Are you gearing up for a visit to the dentist and have a less-than-eager child on your hands? Looks like your child is joining the 75% of Americans losing sleep over tomorrow’s dreaded dentist visit.
Remember: kids aren’t born with a natural fear of the dentist, so if at all possible, don’t put any of your fear in their heads! But if you weren’t able to intervene with damage control before their older brother haunted them with tales of dentist visits gone wrong, here are a few quick fixes to make the dentist less scary.
1. START YOUNG
Happy 1st birthday, now off to the dentist! Parents should schedule their child’s first dentist visit as soon as they blow out the candles. (Well, maybe not that soon, but you get the idea.)
If your child grows up regularly visiting the dentist, they’ll be significantly more comfortable and, in turn, more likely to continue good oral hygiene for the rest of their lives.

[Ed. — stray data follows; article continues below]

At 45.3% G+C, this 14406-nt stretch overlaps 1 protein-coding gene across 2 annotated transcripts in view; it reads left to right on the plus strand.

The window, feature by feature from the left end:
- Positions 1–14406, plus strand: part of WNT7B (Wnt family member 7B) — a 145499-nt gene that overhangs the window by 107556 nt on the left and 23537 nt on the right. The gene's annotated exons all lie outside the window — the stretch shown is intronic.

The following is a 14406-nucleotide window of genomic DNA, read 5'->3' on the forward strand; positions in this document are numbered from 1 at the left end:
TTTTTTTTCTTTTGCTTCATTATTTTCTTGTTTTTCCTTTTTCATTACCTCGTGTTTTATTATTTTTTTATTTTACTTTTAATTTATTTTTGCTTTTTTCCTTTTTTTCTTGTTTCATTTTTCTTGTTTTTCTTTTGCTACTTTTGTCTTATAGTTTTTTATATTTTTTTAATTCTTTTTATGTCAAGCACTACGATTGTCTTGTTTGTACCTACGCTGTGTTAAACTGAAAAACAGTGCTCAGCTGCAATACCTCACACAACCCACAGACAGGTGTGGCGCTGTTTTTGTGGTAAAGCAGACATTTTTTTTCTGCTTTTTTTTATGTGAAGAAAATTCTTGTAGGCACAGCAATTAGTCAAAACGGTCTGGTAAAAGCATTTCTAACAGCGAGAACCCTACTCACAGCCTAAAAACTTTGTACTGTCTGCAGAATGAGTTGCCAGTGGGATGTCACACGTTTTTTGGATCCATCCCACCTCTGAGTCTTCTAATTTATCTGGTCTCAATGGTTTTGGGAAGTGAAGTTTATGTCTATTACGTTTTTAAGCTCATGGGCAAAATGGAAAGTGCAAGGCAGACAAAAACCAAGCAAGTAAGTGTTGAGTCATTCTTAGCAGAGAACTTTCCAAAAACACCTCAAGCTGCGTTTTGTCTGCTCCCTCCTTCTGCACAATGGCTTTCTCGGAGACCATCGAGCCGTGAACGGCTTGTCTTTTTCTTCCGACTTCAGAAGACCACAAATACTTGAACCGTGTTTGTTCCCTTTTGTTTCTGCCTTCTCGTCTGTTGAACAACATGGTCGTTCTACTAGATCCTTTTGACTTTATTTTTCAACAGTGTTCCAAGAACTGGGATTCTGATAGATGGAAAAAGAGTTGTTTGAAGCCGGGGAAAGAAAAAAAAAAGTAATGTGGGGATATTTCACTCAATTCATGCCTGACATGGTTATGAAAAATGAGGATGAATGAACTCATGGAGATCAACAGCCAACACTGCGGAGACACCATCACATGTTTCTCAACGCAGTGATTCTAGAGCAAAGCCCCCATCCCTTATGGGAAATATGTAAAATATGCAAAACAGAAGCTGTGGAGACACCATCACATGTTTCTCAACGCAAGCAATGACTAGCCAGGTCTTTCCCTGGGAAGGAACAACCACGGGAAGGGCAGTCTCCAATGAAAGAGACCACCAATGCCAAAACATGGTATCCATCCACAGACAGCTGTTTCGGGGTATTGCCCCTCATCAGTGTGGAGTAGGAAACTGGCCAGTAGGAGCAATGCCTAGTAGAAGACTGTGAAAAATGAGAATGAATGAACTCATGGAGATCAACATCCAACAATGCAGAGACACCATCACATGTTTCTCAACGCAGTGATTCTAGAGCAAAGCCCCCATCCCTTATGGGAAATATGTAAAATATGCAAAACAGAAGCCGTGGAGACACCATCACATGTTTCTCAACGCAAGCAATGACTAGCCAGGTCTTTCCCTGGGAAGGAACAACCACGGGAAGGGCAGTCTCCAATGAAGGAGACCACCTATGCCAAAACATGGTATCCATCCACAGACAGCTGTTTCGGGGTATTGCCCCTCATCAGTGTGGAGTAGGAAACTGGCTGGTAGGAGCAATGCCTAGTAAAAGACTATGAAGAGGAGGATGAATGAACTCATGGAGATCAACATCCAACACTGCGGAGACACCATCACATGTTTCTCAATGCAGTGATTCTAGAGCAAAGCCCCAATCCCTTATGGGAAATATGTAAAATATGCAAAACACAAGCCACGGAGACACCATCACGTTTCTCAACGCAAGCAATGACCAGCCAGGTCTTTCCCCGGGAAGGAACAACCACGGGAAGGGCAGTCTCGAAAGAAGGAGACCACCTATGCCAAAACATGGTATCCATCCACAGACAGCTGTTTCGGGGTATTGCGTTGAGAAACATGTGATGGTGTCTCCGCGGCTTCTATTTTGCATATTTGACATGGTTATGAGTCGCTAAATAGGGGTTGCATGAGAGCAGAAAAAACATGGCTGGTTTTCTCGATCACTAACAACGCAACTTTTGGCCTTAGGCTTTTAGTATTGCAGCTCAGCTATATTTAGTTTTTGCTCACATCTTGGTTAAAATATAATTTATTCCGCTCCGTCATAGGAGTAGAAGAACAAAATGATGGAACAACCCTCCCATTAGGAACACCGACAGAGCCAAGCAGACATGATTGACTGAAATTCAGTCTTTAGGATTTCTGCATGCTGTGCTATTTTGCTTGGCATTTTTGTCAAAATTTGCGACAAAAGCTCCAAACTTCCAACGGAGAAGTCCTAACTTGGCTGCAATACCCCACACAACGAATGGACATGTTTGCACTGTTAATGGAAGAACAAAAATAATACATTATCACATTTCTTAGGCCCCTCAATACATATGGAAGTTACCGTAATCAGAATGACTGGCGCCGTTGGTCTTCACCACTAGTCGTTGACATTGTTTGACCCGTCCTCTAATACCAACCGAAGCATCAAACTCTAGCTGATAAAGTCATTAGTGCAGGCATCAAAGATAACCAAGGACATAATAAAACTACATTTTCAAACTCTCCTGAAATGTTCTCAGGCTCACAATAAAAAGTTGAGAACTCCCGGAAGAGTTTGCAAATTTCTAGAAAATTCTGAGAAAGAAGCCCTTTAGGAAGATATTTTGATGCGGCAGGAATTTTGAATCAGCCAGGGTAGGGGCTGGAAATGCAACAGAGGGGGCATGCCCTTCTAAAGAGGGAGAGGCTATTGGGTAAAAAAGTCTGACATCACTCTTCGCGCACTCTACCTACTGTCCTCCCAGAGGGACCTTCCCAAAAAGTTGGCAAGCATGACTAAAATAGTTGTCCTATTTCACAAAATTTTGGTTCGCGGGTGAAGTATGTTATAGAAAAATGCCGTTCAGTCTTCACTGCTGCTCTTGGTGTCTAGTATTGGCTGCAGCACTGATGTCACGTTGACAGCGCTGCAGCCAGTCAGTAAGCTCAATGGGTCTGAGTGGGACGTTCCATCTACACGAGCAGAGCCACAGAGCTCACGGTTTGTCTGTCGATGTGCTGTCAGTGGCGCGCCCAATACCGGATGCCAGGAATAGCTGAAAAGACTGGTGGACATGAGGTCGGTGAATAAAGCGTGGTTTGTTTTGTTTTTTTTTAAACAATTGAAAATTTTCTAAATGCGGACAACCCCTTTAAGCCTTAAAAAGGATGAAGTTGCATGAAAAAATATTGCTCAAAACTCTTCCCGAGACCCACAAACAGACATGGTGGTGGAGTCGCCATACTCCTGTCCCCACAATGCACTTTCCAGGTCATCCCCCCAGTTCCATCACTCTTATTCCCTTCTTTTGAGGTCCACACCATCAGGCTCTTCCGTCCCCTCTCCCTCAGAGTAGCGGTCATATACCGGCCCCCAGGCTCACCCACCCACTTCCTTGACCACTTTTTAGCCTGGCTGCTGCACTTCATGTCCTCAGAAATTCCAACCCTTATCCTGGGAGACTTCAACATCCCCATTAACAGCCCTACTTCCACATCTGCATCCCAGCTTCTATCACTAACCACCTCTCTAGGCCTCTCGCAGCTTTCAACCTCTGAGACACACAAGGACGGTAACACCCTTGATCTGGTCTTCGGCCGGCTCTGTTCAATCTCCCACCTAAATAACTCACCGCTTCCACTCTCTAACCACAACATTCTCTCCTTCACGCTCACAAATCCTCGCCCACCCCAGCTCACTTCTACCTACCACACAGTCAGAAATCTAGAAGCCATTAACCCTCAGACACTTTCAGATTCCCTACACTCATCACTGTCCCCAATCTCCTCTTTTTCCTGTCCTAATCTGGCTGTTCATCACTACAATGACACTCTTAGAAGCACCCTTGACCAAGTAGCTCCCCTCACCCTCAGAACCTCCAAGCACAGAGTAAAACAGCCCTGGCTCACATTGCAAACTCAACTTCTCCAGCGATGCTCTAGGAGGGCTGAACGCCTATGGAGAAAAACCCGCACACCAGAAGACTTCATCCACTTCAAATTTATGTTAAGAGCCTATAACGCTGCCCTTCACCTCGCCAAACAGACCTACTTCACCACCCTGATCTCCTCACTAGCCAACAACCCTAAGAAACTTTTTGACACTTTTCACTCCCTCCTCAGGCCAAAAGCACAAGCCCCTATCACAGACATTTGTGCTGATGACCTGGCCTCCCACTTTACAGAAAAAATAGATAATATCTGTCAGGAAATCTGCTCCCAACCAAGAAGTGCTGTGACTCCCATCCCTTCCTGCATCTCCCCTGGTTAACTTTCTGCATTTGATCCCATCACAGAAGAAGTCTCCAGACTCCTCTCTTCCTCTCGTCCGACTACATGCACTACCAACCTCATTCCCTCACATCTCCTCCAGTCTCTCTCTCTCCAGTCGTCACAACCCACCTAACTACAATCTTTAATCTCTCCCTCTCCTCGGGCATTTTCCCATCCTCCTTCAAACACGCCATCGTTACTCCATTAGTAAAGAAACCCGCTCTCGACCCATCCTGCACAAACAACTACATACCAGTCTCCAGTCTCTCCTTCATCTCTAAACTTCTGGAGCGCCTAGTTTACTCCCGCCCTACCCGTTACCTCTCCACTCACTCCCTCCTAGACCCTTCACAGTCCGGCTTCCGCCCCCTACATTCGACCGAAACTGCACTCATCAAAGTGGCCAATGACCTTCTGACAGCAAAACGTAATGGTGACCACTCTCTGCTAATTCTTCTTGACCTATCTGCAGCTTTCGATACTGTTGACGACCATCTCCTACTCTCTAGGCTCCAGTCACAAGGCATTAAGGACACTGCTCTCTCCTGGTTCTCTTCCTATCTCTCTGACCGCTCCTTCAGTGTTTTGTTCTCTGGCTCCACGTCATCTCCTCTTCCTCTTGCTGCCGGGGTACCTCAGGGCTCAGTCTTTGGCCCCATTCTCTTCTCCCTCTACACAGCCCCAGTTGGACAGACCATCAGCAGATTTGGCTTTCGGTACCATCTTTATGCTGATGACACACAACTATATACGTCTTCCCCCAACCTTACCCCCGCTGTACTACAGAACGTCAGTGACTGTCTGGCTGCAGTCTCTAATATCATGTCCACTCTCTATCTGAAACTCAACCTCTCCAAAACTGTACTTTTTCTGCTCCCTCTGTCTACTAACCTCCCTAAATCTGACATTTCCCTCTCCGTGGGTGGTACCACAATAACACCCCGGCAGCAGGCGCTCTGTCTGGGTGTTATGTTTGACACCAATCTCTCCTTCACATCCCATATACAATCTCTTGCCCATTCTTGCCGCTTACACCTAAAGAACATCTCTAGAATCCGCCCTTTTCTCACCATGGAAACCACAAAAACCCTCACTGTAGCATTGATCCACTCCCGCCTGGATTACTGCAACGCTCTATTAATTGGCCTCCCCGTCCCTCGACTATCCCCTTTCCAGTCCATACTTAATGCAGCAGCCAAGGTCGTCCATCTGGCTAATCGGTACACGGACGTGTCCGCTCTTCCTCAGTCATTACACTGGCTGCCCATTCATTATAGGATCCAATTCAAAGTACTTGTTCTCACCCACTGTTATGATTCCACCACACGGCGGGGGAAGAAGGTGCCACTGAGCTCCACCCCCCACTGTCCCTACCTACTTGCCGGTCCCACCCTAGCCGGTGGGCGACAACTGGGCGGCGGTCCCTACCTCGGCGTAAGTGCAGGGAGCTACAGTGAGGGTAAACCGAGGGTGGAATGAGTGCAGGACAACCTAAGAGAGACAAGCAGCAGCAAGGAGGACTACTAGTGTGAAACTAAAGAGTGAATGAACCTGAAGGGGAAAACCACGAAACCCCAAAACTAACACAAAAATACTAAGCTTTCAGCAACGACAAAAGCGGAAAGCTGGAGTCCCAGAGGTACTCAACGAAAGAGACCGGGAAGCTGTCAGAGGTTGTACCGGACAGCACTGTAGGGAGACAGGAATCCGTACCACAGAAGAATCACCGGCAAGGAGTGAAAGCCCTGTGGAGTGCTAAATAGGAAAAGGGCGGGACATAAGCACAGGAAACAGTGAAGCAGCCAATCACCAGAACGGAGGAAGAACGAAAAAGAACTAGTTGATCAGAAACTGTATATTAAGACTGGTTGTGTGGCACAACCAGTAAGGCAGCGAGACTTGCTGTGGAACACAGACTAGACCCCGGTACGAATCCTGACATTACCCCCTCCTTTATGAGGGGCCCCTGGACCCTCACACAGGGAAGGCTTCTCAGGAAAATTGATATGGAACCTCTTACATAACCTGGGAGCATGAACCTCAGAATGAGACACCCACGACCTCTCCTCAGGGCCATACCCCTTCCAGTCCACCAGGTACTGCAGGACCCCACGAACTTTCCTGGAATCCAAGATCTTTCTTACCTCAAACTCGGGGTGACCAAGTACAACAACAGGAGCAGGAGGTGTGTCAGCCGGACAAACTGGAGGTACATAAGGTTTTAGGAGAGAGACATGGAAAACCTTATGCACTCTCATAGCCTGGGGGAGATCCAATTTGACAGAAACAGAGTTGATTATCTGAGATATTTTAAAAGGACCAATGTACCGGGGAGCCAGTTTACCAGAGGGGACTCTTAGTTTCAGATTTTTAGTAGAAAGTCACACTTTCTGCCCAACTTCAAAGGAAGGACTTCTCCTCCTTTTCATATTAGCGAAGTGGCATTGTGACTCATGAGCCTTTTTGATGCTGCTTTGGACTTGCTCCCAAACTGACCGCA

2. AVOID BRIBERY
I know, I know. Sometimes it’s just easier to use the watermelon-flavored lollipop or the trip to Chuck E. Cheese. The problem is that kids are much smarter than we give them credit for, and they can recognize a bribe from a mile away (not that they aren’t interested in bargaining, mind you). But the bribe signals to them that there’s something you want them to do that they should not want to do, and this could set off the alarms.
Which leads me to the next point…
3. CHOOSE YOUR WORDS WISELY
Avoid the scary words, like “drilling” and “pain.” Instead, tell your child that the dentist is going to check their smile and count their teeth. He’ll also look for Sugar Bugs and get rid of any that he finds.
4. MAKE A PRETEND VISIT
Finally, time to get something out of those hours of make-believe! Have your child pretend to be the dentist and use a toothbrush to clean the teeth of a stuffed animal. (StarSmilez would be perfect for this! Or, I guess, you could always try the family dog…)
5. OPT FOR A PEDIATRIC DENTIST
Pediatric dentists are the not-so-scary version of a regular dentist. With everything catering to young patients — office décor, treatment, interaction — they’re more likely to put your child (and you!) at ease.